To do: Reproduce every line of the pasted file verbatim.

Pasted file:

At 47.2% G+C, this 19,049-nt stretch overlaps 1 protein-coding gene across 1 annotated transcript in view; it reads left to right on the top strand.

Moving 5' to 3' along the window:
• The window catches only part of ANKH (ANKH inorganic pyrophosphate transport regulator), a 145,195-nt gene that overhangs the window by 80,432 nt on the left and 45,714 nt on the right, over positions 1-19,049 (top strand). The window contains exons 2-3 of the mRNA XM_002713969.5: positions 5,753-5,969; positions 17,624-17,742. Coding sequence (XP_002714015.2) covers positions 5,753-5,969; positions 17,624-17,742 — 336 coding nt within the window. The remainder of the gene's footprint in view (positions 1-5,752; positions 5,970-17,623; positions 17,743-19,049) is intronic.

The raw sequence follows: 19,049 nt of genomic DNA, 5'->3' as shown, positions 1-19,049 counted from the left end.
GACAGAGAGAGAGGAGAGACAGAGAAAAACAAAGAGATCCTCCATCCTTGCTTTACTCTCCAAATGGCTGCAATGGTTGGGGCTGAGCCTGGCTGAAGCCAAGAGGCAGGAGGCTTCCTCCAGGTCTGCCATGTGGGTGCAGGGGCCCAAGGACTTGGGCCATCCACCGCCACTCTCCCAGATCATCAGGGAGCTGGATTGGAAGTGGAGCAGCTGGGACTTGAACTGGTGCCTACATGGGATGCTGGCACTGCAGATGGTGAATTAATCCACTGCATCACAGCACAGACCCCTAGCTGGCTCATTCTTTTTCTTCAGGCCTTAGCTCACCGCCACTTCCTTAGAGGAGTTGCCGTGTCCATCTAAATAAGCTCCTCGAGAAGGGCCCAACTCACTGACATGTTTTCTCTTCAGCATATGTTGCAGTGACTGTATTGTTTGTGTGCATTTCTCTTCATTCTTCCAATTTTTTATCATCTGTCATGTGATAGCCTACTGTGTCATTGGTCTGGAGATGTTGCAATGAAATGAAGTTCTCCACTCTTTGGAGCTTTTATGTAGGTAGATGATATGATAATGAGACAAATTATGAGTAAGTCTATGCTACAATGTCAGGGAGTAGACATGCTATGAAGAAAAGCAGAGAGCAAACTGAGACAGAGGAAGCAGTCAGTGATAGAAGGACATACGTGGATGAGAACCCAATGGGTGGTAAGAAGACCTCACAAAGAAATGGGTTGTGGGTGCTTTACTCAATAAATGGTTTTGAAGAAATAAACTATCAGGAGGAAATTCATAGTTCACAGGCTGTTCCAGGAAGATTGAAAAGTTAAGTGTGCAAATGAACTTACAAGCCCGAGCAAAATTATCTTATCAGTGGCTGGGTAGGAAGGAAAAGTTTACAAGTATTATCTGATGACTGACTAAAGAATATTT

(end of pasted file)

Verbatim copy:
At 47.2% G+C, this 19,049-nt stretch overlaps 1 protein-coding gene across 1 annotated transcript in view; it reads left to right on the top strand.

Moving 5' to 3' along the window:
• The window catches only part of ANKH (ANKH inorganic pyrophosphate transport regulator), a 145,195-nt gene that overhangs the window by 80,432 nt on the left and 45,714 nt on the right, over positions 1-19,049 (top strand). The window contains exons 2-3 of the mRNA XM_002713969.5: positions 5,753-5,969; positions 17,624-17,742. Coding sequence (XP_002714015.2) covers positions 5,753-5,969; positions 17,624-17,742 — 336 coding nt within the window. The remainder of the gene's footprint in view (positions 1-5,752; positions 5,970-17,623; positions 17,743-19,049) is intronic.

The raw sequence follows: 19,049 nt of genomic DNA, 5'->3' as shown, positions 1-19,049 counted from the left end.
GACAGAGAGAGAGGAGAGACAGAGAAAAACAAAGAGATCCTCCATCCTTGCTTTACTCTCCAAATGGCTGCAATGGTTGGGGCTGAGCCTGGCTGAAGCCAAGAGGCAGGAGGCTTCCTCCAGGTCTGCCATGTGGGTGCAGGGGCCCAAGGACTTGGGCCATCCACCGCCACTCTCCCAGATCATCAGGGAGCTGGATTGGAAGTGGAGCAGCTGGGACTTGAACTGGTGCCTACATGGGATGCTGGCACTGCAGATGGTGAATTAATCCACTGCATCACAGCACAGACCCCTAGCTGGCTCATTCTTTTTCTTCAGGCCTTAGCTCACCGCCACTTCCTTAGAGGAGTTGCCGTGTCCATCTAAATAAGCTCCTCGAGAAGGGCCCAACTCACTGACATGTTTTCTCTTCAGCATATGTTGCAGTGACTGTATTGTTTGTGTGCATTTCTCTTCATTCTTCCAATTTTTTATCATCTGTCATGTGATAGCCTACTGTGTCATTGGTCTGGAGATGTTGCAATGAAATGAAGTTCTCCACTCTTTGGAGCTTTTATGTAGGTAGATGATATGATAATGAGACAAATTATGAGTAAGTCTATGCTACAATGTCAGGGAGTAGACATGCTATGAAGAAAAGCAGAGAGCAAACTGAGACAGAGGAAGCAGTCAGTGATAGAAGGACATACGTGGATGAGAACCCAATGGGTGGTAAGAAGACCTCACAAAGAAATGGGTTGTGGGTGCTTTACTCAATAAATGGTTTTGAAGAAATAAACTATCAGGAGGAAATTCATAGTTCACAGGCTGTTCCAGGAAGATTGAAAAGTTAAGTGTGCAAATGAACTTACAAGCCCGAGCAAAATTATCTTATCAGTGGCTGGGTAGGAAGGAAAAGTTTACAAGTATTATCTGATGACTGACTAAAGAATATTT